اختلال زبان دستوری و ویژگی حوزه های شناختی: روابط بین توانایی های شنوایی و زبان
|کد مقاله||سال انتشار||مقاله انگلیسی||ترجمه فارسی||تعداد کلمات|
|75939||2004||17 صفحه PDF||سفارش دهید||محاسبه نشده|
Publisher : Elsevier - Science Direct (الزویر - ساینس دایرکت)
Journal : Cognition, Volume 94, Issue 2, December 2004, Pages 167–183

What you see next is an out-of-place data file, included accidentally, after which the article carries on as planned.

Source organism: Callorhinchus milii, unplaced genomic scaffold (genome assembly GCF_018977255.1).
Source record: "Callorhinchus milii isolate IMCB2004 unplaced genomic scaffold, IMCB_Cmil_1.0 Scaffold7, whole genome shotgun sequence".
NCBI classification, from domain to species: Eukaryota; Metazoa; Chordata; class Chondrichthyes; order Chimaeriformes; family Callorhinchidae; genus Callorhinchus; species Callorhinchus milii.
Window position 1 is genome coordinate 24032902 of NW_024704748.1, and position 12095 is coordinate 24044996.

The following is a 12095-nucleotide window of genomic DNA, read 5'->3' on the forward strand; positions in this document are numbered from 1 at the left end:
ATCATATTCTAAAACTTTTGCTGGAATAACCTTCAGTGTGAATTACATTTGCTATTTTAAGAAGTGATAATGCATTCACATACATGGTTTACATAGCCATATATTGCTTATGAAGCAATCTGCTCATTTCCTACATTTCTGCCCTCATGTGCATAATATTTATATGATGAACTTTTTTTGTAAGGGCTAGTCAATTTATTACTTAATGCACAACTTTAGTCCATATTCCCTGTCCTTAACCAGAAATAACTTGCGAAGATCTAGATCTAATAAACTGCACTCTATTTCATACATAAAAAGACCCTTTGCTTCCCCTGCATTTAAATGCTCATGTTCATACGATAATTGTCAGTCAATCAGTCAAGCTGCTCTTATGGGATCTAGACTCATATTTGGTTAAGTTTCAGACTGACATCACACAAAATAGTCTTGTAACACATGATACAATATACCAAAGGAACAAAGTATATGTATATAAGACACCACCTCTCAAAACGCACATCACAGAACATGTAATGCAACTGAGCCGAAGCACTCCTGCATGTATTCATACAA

Grammatical-specific language impairment (G-SLI) in children, arguably, provides evidence for the existence of a specialised grammatical sub-system in the brain, necessary for normal language development. Some researchers challenge this, claiming that domain-general, low-level auditory deficits, particular to rapid processing, cause phonological deficits and thereby SLI. We investigate this possibility by testing the auditory discrimination abilities of G-SLI children for speech and non-speech sounds, at varying presentation rates, and controlling for the effects of age and language on performance. For non-speech formant transitions, 69% of the G-SLI children showed normal auditory processing, whereas for the same acoustic information in speech, only 31% did so. For rapidly presented tones, 46% of the G-SLI children performed normally. Auditory performance with speech and non-speech sounds differentiated the G-SLI children from their age-matched controls, whereas speed of processing did not. The G-SLI children evinced no relationship between their auditory and phonological/grammatical abilities. We found no consistent evidence that a deficit in processing rapid acoustic information causes or maintains G-SLI. The findings, from at least those G-SLI children who do not exhibit any auditory deficits, provide further evidence supporting the existence of a primary domain-specific deficit underlying G-SLI.